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THE MAKEUP COUNTER : Power and Glory : The phrase, 'Can I help you with something?' raises persuasion and intimidation to a new height.

August 06, 1992|AURORA MACKEY | TIMES STAFF WRITER

In this so-called Year of the Woman, when politicians are falling all over themselves to get any edge they can on their opponents, it's amazing to me that no one has thought to go to the women in this country who really could teach them a thing or two about power and influence.

No, not the women lobbyists on the hill.

Not the women executives in big business.

Not the wives of other politicians.

I'm talking about women who literally have the ability to change the face of the nation.

Yup, the women selling cosmetics in department stores.

You politicians out there can go ahead and flip the page if you want, but then you would miss out on what a lot of women shoppers have known for years: There is no one so powerful, so able to exert such a Svengali-like influence, more able to make a woman buy something she really doesn't want or need than the person standing behind a counter selling makeup.

This feat is accomplished not with great speeches or campaigns, but with a seemingly innocuous smile and six little words: "Can I help you with something?"

Oh, you can help me all right. You can help me by going away and leaving me completely alone. That's what the woman walking past the makeup counter wants to say. Instead, like a fly mesmerized by a beautiful web, she nods and points to something in the glass case.

Something she probably hadn't even considered buying until that moment.

In that saleswoman's presence, the dirt-brown eye shadow she pointed to wondrously becomes this season's richest earth tone, its color inspired by the soft nuances in rocks, stones and minerals. Applying it to the upper lid will produce a subtly seductive monochromatic look that doesn't shout, a look that is profoundly more luxurious and sophisticated than last season's colors that lacked presence. And for only $19.95.

She hands over her charge card.

Of course, there is always that moment when, like Cinderella at the stroke of midnight, reality sets in. If I could return all of the eyeliners, eye shadows, blushes, lipsticks and face powders that looked great in the store but ghoulish once I put them on at home, they probably would just about cover the Savings and Loan bailout.

The most perplexing question, of course, is:

Why would an otherwise intelligent woman and usually thoughtful buyer feel compelled to purchase a lipstick from a saleslady who has outlined her mouth an inch above her lip and then filled it in with a fuchsia-colored gloss? A product she knows from experience will end up in an unopened drawer with all the rest?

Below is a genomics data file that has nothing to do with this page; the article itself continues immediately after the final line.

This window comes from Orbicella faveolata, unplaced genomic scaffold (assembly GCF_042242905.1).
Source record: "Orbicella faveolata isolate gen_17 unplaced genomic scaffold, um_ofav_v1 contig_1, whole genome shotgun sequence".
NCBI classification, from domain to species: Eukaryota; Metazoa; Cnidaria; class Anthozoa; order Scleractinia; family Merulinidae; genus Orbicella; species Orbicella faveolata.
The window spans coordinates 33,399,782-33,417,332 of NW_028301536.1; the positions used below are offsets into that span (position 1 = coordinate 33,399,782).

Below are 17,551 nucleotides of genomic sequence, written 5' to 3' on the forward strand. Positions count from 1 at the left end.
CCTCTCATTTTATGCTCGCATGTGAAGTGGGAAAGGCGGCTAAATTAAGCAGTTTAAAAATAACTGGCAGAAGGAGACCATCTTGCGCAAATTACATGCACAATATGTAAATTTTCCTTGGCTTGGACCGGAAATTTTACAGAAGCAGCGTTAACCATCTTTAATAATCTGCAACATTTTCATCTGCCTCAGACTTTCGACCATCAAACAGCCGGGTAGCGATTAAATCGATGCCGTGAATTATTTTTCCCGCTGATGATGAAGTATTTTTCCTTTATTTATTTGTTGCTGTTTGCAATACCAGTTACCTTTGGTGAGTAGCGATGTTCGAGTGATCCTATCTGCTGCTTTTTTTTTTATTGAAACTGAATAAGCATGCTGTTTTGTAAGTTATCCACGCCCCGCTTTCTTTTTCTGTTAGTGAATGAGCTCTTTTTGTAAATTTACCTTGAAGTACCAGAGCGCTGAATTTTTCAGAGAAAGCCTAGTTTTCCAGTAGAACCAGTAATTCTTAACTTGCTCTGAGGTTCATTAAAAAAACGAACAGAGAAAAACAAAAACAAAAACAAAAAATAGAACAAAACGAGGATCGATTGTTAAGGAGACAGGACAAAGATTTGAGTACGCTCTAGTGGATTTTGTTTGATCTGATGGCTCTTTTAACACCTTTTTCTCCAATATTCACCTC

"A lot of women aren't familiar with the new products, and they get confused about what will look good on them because there are so many products to choose from," said Heather, a makeup artist from Santa Barbara who was giving complimentary "make-overs" last week at Buenaventura Mall.

Heather didn't want her last name printed in the newspaper because, she said, her father works for the CIA doing highly sensitive work in Iran, and if she gave her last name someone might kidnap her to get to him. I certainly didn't want that to happen. I had an appointment with her.

As I sat in the chair next to the makeup counter, Heather stared intently at my face. She then told me she was going to bring out my cheekbones and enhance my eyes.

"This season, the look is to bring out one feature that you have," she explained, pulling out what looked like a painter's palette. "So if you enhance your eyes, you play down your lips. If you play up your lips, you play down your eyes."

When she was through, I examined her handiwork. Above my eyes was a hazy orange shadow called "Sierra" and a darker brown shadow called "Walnut." I'd seen the same colors once when I had a bad case of the flu. On my mouth was a color of red my mother always said was worn by one kind of woman. But Heather said it looked great.

"Well?" she asked brightly.

Mechanically, I reached for my checkbook.

As I got into my car, I prayed that my face wouldn't melt onto the seat before I got back to the office. Then I thought about what could happen if the kind of power I had just witnessed were to fall into the wrong hands.

If politicians knew what women behind the cosmetics counter know, it could be a disaster. Not only could they make us vote for things we didn't want or need, but we'd enjoy every minute of it.

At least, until we got home.

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